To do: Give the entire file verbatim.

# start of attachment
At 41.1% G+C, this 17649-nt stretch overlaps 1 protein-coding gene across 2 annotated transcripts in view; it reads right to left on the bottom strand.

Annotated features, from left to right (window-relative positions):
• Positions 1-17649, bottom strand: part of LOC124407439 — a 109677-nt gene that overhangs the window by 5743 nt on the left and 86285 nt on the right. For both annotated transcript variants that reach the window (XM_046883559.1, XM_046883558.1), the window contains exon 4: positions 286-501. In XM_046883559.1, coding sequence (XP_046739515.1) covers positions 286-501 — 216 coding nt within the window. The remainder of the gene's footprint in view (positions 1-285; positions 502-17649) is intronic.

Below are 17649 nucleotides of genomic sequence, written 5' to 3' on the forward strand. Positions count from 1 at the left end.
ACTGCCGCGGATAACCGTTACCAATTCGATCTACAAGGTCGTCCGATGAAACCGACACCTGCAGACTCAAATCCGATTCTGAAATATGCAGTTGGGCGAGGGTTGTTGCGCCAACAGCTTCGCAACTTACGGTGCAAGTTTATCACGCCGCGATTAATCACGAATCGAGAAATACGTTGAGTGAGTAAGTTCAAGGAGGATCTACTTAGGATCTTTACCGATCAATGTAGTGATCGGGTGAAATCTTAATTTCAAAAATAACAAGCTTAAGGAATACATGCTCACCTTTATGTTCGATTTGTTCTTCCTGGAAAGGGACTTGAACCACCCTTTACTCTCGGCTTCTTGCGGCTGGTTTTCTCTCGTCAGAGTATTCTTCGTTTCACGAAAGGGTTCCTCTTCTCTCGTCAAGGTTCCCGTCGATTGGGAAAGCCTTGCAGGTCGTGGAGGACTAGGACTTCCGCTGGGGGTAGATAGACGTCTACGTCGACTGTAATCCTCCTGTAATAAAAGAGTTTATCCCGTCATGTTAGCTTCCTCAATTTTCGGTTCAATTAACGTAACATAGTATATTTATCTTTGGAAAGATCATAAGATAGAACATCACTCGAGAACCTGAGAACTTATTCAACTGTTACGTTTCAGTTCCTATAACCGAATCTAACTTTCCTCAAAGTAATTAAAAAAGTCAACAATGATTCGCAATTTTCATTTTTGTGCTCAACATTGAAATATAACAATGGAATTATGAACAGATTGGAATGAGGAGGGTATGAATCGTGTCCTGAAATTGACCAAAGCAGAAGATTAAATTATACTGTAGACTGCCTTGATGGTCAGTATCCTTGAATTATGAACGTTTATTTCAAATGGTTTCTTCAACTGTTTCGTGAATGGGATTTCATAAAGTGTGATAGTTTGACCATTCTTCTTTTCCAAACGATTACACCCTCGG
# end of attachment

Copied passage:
At 41.1% G+C, this 17649-nt stretch overlaps 1 protein-coding gene across 2 annotated transcripts in view; it reads right to left on the bottom strand.

Annotated features, from left to right (window-relative positions):
• Positions 1-17649, bottom strand: part of LOC124407439 — a 109677-nt gene that overhangs the window by 5743 nt on the left and 86285 nt on the right. For both annotated transcript variants that reach the window (XM_046883559.1, XM_046883558.1), the window contains exon 4: positions 286-501. In XM_046883559.1, coding sequence (XP_046739515.1) covers positions 286-501 — 216 coding nt within the window. The remainder of the gene's footprint in view (positions 1-285; positions 502-17649) is intronic.

Below are 17649 nucleotides of genomic sequence, written 5' to 3' on the forward strand. Positions count from 1 at the left end.
ACTGCCGCGGATAACCGTTACCAATTCGATCTACAAGGTCGTCCGATGAAACCGACACCTGCAGACTCAAATCCGATTCTGAAATATGCAGTTGGGCGAGGGTTGTTGCGCCAACAGCTTCGCAACTTACGGTGCAAGTTTATCACGCCGCGATTAATCACGAATCGAGAAATACGTTGAGTGAGTAAGTTCAAGGAGGATCTACTTAGGATCTTTACCGATCAATGTAGTGATCGGGTGAAATCTTAATTTCAAAAATAACAAGCTTAAGGAATACATGCTCACCTTTATGTTCGATTTGTTCTTCCTGGAAAGGGACTTGAACCACCCTTTACTCTCGGCTTCTTGCGGCTGGTTTTCTCTCGTCAGAGTATTCTTCGTTTCACGAAAGGGTTCCTCTTCTCTCGTCAAGGTTCCCGTCGATTGGGAAAGCCTTGCAGGTCGTGGAGGACTAGGACTTCCGCTGGGGGTAGATAGACGTCTACGTCGACTGTAATCCTCCTGTAATAAAAGAGTTTATCCCGTCATGTTAGCTTCCTCAATTTTCGGTTCAATTAACGTAACATAGTATATTTATCTTTGGAAAGATCATAAGATAGAACATCACTCGAGAACCTGAGAACTTATTCAACTGTTACGTTTCAGTTCCTATAACCGAATCTAACTTTCCTCAAAGTAATTAAAAAAGTCAACAATGATTCGCAATTTTCATTTTTGTGCTCAACATTGAAATATAACAATGGAATTATGAACAGATTGGAATGAGGAGGGTATGAATCGTGTCCTGAAATTGACCAAAGCAGAAGATTAAATTATACTGTAGACTGCCTTGATGGTCAGTATCCTTGAATTATGAACGTTTATTTCAAATGGTTTCTTCAACTGTTTCGTGAATGGGATTTCATAAAGTGTGATAGTTTGACCATTCTTCTTTTCCAAACGATTACACCCTCGG